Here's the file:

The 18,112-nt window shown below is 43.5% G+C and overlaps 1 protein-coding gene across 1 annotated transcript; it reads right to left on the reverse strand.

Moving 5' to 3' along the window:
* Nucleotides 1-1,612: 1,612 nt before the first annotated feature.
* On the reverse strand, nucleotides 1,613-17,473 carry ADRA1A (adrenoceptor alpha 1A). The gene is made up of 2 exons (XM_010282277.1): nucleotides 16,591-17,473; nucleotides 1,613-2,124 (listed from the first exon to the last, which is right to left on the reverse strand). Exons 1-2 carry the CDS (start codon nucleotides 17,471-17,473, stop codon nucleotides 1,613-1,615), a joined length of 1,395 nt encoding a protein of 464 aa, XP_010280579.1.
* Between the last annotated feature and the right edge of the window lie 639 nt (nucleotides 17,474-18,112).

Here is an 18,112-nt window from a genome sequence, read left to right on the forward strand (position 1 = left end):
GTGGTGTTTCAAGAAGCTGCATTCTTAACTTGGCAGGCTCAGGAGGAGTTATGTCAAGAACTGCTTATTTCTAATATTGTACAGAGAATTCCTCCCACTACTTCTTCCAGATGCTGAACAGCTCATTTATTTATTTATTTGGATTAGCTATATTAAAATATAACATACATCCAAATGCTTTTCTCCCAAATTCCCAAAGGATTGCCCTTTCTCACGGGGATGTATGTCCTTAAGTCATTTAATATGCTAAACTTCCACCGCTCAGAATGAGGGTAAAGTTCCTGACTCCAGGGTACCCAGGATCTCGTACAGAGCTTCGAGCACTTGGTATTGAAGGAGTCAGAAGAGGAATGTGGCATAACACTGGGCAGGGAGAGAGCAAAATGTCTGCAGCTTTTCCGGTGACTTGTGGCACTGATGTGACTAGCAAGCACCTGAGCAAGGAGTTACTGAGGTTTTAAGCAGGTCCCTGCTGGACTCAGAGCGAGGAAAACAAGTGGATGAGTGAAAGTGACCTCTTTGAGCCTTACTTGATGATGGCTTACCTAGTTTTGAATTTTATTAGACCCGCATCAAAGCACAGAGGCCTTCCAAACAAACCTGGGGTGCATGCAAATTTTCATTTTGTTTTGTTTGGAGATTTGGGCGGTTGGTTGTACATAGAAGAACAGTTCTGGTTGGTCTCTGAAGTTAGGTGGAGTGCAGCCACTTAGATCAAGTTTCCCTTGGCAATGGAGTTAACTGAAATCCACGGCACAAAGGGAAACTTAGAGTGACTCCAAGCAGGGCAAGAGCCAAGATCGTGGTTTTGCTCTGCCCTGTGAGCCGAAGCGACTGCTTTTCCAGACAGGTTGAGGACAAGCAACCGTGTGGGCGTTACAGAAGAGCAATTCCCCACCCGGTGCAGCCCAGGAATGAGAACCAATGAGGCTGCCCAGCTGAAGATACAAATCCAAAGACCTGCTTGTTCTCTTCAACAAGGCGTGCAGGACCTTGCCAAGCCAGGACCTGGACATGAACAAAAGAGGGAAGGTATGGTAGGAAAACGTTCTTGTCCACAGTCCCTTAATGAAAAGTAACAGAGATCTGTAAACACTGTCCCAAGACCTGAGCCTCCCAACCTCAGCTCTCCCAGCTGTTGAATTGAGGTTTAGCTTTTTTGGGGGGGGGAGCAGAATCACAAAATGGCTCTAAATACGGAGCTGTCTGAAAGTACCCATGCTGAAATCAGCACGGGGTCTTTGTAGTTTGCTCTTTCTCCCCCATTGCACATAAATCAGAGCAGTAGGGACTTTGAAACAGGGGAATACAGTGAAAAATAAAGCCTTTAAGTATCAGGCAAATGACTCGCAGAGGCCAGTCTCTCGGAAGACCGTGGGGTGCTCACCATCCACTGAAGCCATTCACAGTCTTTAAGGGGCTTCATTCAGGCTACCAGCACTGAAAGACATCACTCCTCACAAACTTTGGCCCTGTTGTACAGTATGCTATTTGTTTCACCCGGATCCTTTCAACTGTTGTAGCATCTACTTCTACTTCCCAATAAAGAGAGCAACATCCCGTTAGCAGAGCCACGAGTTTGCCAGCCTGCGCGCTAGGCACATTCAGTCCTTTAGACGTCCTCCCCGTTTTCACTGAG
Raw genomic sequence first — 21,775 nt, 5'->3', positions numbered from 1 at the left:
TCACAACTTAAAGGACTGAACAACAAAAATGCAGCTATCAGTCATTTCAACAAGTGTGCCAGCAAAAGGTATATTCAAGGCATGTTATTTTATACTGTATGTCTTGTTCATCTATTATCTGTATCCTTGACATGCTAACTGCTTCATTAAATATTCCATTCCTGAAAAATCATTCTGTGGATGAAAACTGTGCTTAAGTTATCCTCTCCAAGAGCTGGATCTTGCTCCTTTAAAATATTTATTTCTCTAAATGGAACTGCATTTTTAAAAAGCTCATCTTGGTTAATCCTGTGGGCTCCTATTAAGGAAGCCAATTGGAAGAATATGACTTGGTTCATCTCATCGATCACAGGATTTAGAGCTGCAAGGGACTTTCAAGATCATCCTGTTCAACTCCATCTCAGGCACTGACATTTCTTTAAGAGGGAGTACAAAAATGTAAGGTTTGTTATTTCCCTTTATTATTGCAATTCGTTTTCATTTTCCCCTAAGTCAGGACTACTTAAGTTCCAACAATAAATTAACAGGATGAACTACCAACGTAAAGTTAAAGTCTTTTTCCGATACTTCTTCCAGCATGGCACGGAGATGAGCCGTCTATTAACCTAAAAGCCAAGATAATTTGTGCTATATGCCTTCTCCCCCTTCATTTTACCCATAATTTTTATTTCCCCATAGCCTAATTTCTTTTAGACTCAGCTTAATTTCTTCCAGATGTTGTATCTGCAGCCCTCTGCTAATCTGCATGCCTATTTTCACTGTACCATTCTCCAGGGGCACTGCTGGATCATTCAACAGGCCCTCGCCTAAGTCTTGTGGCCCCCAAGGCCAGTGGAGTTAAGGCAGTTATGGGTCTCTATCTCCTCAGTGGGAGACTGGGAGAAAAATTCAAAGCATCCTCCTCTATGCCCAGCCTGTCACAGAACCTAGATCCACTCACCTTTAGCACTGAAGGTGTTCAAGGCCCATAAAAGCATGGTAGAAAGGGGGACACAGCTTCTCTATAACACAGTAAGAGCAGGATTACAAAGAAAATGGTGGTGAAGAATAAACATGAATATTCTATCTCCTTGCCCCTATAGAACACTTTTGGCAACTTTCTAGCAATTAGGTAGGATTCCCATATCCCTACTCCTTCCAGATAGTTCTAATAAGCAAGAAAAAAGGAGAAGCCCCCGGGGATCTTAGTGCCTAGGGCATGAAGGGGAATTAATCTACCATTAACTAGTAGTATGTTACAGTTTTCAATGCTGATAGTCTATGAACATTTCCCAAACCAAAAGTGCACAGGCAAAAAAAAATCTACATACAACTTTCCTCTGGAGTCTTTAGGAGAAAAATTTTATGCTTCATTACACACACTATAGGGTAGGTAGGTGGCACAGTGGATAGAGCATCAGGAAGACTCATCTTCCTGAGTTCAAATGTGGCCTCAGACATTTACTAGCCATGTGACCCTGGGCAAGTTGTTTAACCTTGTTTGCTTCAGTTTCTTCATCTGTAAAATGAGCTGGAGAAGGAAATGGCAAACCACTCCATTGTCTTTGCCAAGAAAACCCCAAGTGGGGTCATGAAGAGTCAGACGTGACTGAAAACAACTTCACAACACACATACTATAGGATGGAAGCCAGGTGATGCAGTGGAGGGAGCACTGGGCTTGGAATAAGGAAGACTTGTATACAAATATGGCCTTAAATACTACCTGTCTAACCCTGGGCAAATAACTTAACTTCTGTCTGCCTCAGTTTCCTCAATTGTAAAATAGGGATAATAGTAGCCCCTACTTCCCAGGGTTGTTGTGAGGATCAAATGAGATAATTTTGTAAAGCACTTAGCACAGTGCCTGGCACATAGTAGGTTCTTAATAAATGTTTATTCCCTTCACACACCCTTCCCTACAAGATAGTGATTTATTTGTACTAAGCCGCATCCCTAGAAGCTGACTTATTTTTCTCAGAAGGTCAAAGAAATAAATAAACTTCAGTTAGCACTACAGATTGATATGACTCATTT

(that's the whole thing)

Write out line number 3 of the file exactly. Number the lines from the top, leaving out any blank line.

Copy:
* Nucleotides 1-1,612: 1,612 nt before the first annotated feature.